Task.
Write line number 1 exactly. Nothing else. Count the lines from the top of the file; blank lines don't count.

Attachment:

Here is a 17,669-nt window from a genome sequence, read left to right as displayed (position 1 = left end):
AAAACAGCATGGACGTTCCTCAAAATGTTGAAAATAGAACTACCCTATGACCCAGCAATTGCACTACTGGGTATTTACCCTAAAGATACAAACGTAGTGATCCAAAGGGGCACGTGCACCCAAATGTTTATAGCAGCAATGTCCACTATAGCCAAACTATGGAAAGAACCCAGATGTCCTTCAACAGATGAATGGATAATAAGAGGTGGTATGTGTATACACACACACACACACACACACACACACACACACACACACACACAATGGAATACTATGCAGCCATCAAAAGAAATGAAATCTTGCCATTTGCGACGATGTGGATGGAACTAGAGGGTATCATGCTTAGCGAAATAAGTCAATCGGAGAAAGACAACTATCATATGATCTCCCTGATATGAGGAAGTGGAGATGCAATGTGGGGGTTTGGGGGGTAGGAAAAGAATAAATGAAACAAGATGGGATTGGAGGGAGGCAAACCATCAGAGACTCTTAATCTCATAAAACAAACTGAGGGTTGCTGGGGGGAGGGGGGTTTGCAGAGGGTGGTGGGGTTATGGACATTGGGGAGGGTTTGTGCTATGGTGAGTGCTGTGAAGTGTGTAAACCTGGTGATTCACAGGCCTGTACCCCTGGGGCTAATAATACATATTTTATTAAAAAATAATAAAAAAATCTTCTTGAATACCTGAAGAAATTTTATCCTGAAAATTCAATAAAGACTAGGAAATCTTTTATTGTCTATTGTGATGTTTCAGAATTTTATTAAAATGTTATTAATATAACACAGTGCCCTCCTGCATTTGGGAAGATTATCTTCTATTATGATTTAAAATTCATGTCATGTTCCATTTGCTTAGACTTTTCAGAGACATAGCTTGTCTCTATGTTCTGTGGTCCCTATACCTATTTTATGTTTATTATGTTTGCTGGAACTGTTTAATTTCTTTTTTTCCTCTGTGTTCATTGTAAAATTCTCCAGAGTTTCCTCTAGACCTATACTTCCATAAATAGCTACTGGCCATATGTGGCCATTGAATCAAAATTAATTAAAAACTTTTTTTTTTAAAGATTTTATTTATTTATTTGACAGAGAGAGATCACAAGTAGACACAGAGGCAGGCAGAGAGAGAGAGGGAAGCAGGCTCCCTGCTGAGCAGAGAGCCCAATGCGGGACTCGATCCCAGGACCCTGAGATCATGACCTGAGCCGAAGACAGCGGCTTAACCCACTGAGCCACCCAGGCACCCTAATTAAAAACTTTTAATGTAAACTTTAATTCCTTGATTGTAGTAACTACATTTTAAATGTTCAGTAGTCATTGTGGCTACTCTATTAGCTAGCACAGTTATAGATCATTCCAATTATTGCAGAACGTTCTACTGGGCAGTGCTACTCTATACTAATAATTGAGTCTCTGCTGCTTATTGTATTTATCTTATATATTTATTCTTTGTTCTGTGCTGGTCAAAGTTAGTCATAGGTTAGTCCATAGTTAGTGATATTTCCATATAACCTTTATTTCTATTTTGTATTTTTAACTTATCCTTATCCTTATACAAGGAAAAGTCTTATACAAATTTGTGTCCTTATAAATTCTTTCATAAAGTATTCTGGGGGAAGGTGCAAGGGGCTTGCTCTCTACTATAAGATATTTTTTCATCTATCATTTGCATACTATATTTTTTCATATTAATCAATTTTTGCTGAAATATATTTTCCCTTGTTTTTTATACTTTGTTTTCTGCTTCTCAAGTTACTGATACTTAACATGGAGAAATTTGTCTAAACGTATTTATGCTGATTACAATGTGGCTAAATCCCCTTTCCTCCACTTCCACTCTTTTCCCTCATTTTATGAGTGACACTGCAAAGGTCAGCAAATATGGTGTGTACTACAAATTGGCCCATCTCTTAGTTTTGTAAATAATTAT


Here is a 17,669-nt window from a genome sequence, read left to right as displayed (position 1 = left end):